Q. Do you know anything regarding Colles Cast.
A. It is a type of Immobilization method. It is the Below elbow cast (10 – 20 degree palmar flexion, 15 – 20 degree ulnar deviation) .

So, Colle`s cast :- It is a below elbow cast in supination.

 Ideally it has to meet the following 4 criteria :
-Firm fit at the dorsum
-Firm fit at the volar fracture apex
-Just snuggly fitting at the forearm
-Metacarpophalangeal joints should be free to move.

That's all for today.
-Upasana Y. :)


Arsenic Poisoning

Hello awesomites!
Here's a Mnemonic on Arsenic Poisoning
The mnemonic is AR4SENIC

A-Aldrich Mees line (Nail)
R-Raindrop pigmentation
Reinsch Test (Gutzeit test used nowadays)
Rashes(fading measles rashes)
Red velvety mucosa(Postmortem finding)
S-Subendocardial hemorrhage(Postmortem finding)
E-Excess pigmentation and keratosis (Palms and soles)
N-Neuritis
I-Iron oxide n BAL(antidote)
C-Cholera like symptoms

I hope that it's helpful.
That's all!
Thank you.

Diagnostic criteria of neurofibromatosis type 1 mnemonic


The criteria are met in an individual if two or more of the features listed are present.

The mnemonic is "FANCOOL"

F: Family history
A: Axillary freckles (known as CROWE'S SIGN)
N: Neurofibromas (2 or more)
C: Café-au-lait macules (6 or more)
O: Optic gliomas
O: Osseous  (sphenoid dysplasia)
L: Lisch nodules in the eyes.

Thanks for reading.

Madhuri

 

Sunday, August 13, 2017

Diagnostic features in the X-ray and probable pathology in the Sinus

Hello :)

1. Haziness of sinuses only :- Sinusitis
2. Bony expansion without erosion :- Benign tumefaction e.g Polyposis
3. Decreased air shadow in nasal cavity without bony expansion :- Hypertrophic rhinitis
4. Bony erosion with expansion :- Malignancy
5. Bony defect without expansion of haziness :- Surgically induced (Iatrogenic) or fracture
6. Fluid level in maxillary sinus :- Sinusitis with pus signifying acute bacterial maxillary sinusitis

This question was asked to me by my friend and it was fun to find the answer.
(Source :-Otolaryngology at the eleventh hour By Anupam Mishra)

That's all for today.
-Upasana Y. :)

Saturday, August 12, 2017

New treatment regimen for Hepatitis C


Hey guys! I have copied this article from the FDA website more or less. You will definitely find it helpful.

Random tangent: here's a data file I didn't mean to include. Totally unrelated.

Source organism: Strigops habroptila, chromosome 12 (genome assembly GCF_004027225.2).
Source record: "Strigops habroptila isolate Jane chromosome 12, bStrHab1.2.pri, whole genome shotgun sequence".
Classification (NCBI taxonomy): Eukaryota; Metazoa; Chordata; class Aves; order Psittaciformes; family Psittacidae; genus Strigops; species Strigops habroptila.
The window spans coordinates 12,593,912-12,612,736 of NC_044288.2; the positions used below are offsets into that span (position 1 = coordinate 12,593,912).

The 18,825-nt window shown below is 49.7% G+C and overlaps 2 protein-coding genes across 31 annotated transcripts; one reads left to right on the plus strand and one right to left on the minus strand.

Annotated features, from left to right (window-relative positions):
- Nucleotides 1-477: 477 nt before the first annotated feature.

The U.S. Food and Drug Administration today approved Mavyret (glecaprevir and pibrentasvir) to treat adults with chronic hepatitis C virus (HCV) genotypes 1-6 without cirrhosis (liver disease) or with mild cirrhosis, including patients with moderate to severe kidney disease and those who are on dialysis. Mavyret is also approved for adult patients with HCV genotype 1 infection who have been previously treated with a regimen either containing an NS5A inhibitor or an NS3/4A protease inhibitor but not both. 

Mavyret is the first treatment of eight weeks duration approved for all HCV genotypes 1-6 in adult patients without cirrhosis who have not been previously treated. Standard treatment length was previously 12 weeks or more.

“This approval provides a shorter treatment duration for many patients, and also a treatment option for certain patients with genotype 1 infection, the most common HCV genotype in the United States, who were not successfully treated with other direct-acting antiviral treatments in the past,” said Edward Cox, M.D., director of the Office of Antimicrobial Products in the FDA’s Center for Drug Evaluation and Research.

There are at least six distinct HCV genotypes, or strains, which are genetically distinct groups of the virus. Knowing the strain of the virus can help inform treatment recommendations.

The safety and efficacy of Mavyret were evaluated during clinical trials enrolling approximately 2,300 adults with genotype 1, 2, 3, 4, 5 or 6 HCV infection without cirrhosis or with mild cirrhosis. Results of the trials demonstrated that 92-100 percent of patients who received Mavyret for eight, 12 or 16 weeks duration had no virus detected in the blood 12 weeks after finishing treatment, suggesting that patients’ infection had been cured. 

Treatment duration with Mavyret differs depending on treatment history, viral genotype, and cirrhosis status.

The most common adverse reactions in patients taking Mavyret were headache, fatigue and nausea.

Mavyret is not recommended in patients with moderate cirrhosis and contraindicated in patients with severe cirrhosis. It is also contraindicated in patients taking the drugs atazanavir and rifampin.

That's all!

-VM

Thursday, August 10, 2017

Factors increasing iron absorption in the intestine mnemonic

Hello! Long time, no see!

Did you know a number of dietary factors influence iron absorption?

Ascorbate (vitamin C) and citrate increase iron uptake in part by acting as weak chelators to help solubilize it in the duodenum.

Cushing Ulcers : An overview

Hi Everyone ! Here's a short post on Cushing and Curling ulcers.

For Cushing Ulcers you need to remember these key points :

C
U - Ulcerating - can even perforate.
S - Stomach
H - Head injury induced Stress Ulcer
I   - lNcreased
NINcreased
GGastric Acid secretion.

Stress ulcers are typically non ulcerative superficial erosions  of the gastric mucosa.
They occur when a person is subjected to physical stress in the form of Trauma, Sepsis, Burns, Hemorrhage among many others.